So I'm wondering what the experiences of studying for a PhD in central London itself are? In my mind's eye the excitement of finally living and working 9-5 in a busy city is wonderful (and with long PhD hours at lab computers it would be especially nice to walk out into Bloomsbury at the end of the day, rather than an empty road in Egham for a half-hour train ride home!) and overshadowing how great the opportunity at Royal Holloway could be. If it was a central London university I would be over the moon! At any rate, the alternative would be to apply to UCL for a masters only this year and pray for funding, or apply for the UCL/King's 1+3 programme next year and cross my fingers to get it. So I'm not sure if my dream of being in central London is worth the gamble :rolleyes: Anyway, if anyone has stories/ experiences/ wisdom to share I'd be really grateful, no matter how small they may be. Thanks!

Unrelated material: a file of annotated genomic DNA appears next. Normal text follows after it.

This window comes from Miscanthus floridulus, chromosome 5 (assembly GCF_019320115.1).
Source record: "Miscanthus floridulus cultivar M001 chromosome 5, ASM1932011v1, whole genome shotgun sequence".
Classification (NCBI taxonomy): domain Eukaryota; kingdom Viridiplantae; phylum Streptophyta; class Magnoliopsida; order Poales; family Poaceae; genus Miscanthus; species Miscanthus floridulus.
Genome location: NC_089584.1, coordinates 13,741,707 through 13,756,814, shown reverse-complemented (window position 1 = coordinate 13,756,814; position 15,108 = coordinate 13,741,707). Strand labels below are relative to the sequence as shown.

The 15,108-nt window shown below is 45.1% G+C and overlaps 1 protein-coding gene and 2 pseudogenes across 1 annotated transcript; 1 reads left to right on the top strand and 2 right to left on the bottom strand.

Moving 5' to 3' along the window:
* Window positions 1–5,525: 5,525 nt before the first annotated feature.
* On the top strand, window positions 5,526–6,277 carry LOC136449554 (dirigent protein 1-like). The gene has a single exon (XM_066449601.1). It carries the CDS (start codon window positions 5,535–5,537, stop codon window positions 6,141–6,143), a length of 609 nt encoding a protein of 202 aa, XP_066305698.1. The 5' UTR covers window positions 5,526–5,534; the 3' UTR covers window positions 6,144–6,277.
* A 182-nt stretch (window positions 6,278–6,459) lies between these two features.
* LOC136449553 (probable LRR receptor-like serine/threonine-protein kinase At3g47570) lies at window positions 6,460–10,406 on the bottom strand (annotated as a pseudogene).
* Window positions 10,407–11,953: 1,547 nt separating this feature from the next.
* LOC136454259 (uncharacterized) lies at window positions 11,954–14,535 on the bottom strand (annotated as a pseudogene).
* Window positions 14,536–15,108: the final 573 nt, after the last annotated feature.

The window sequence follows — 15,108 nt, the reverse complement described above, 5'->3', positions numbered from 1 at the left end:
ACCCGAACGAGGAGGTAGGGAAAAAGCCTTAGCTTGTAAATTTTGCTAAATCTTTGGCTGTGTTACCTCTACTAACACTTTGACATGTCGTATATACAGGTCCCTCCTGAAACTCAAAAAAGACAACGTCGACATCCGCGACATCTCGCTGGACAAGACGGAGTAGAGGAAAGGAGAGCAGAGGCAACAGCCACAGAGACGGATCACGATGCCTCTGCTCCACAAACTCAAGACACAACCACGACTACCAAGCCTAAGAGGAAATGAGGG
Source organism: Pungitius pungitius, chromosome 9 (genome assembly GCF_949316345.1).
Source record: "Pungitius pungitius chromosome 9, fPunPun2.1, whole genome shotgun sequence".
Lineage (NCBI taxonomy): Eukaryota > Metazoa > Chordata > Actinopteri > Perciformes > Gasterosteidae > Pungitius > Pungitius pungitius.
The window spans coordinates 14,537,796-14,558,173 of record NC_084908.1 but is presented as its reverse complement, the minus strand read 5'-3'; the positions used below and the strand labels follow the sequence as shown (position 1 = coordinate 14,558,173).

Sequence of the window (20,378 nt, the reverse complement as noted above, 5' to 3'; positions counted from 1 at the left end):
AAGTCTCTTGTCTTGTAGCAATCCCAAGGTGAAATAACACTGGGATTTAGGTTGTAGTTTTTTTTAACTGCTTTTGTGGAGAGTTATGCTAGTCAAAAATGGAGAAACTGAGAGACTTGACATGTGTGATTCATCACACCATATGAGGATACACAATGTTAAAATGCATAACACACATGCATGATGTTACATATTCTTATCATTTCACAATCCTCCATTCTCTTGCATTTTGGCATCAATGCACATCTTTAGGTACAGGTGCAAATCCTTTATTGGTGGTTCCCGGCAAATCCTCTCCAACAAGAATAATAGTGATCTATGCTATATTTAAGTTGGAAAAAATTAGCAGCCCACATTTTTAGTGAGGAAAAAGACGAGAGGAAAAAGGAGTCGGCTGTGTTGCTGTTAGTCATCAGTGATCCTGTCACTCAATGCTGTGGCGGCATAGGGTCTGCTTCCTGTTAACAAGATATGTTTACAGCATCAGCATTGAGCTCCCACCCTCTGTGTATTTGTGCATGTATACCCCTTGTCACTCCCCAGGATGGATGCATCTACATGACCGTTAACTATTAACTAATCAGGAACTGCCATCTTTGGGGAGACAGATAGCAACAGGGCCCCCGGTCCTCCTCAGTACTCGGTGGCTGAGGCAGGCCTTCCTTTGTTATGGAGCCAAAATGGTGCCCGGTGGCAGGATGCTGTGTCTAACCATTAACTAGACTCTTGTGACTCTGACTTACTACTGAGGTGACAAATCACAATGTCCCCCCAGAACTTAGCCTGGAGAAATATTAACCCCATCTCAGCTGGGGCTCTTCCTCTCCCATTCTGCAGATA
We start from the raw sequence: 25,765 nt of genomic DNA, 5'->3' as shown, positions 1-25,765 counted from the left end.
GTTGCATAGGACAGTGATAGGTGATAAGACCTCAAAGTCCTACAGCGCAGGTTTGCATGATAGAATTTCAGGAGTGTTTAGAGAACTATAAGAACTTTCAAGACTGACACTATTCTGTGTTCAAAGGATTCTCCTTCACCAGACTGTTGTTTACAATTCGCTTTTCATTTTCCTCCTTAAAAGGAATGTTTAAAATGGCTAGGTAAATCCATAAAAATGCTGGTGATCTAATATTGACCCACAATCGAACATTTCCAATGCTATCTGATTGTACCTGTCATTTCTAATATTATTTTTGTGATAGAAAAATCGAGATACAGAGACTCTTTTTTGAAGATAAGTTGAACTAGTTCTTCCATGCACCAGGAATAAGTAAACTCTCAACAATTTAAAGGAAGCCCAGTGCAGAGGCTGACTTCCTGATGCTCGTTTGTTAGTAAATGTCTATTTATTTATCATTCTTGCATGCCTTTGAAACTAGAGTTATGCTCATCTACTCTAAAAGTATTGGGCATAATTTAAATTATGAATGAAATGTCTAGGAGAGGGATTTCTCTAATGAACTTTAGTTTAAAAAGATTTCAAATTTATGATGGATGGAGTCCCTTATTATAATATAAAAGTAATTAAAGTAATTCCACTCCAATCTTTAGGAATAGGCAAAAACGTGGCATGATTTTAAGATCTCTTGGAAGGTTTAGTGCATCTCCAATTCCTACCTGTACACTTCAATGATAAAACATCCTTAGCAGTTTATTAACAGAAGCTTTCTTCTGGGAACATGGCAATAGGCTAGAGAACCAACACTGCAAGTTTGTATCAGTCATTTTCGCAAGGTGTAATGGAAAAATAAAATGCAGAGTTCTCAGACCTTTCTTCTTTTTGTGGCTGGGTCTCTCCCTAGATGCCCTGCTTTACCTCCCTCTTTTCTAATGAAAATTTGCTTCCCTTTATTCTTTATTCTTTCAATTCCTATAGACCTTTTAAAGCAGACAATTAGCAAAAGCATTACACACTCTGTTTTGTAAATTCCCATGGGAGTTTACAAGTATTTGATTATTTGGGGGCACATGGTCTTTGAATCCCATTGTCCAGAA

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    I can only tell you I enjoy being a PhD student (1st year) in a leading uni in London.
    When I was looking for a PhD, I have to say the location played a major role as I couldn't imagine doing my PhD in a small city or in a city where there is nothing really exciting to do. But this is strictly a personal choice. However you have to be aware that the environment is something that influence you.

    Life is expansive though, I live in East London Z1 and spend 40% of my "salary" for my accommodation (flatsharing) but this is the only downside I can think of.